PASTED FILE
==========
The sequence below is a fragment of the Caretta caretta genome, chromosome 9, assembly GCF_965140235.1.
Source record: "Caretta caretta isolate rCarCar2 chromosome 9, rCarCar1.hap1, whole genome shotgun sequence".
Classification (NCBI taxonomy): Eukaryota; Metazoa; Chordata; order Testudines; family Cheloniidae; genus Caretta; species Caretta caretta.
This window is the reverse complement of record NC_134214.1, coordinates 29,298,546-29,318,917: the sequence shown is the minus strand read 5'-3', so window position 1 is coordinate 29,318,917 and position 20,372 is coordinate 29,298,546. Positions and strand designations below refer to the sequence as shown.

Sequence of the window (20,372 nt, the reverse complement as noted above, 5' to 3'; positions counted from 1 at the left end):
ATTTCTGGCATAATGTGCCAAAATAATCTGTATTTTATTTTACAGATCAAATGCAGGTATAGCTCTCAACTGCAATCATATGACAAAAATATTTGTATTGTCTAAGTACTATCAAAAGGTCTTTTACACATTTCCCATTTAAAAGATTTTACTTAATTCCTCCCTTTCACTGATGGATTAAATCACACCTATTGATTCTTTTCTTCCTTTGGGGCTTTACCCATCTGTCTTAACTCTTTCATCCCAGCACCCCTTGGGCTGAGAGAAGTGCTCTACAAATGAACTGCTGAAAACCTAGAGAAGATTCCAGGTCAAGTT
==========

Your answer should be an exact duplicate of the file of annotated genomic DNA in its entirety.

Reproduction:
The sequence below is a fragment of the Caretta caretta genome, chromosome 9, assembly GCF_965140235.1.
Source record: "Caretta caretta isolate rCarCar2 chromosome 9, rCarCar1.hap1, whole genome shotgun sequence".
Classification (NCBI taxonomy): Eukaryota; Metazoa; Chordata; order Testudines; family Cheloniidae; genus Caretta; species Caretta caretta.
This window is the reverse complement of record NC_134214.1, coordinates 29,298,546-29,318,917: the sequence shown is the minus strand read 5'-3', so window position 1 is coordinate 29,318,917 and position 20,372 is coordinate 29,298,546. Positions and strand designations below refer to the sequence as shown.

Sequence of the window (20,372 nt, the reverse complement as noted above, 5' to 3'; positions counted from 1 at the left end):
ATTTCTGGCATAATGTGCCAAAATAATCTGTATTTTATTTTACAGATCAAATGCAGGTATAGCTCTCAACTGCAATCATATGACAAAAATATTTGTATTGTCTAAGTACTATCAAAAGGTCTTTTACACATTTCCCATTTAAAAGATTTTACTTAATTCCTCCCTTTCACTGATGGATTAAATCACACCTATTGATTCTTTTCTTCCTTTGGGGCTTTACCCATCTGTCTTAACTCTTTCATCCCAGCACCCCTTGGGCTGAGAGAAGTGCTCTACAAATGAACTGCTGAAAACCTAGAGAAGATTCCAGGTCAAGTT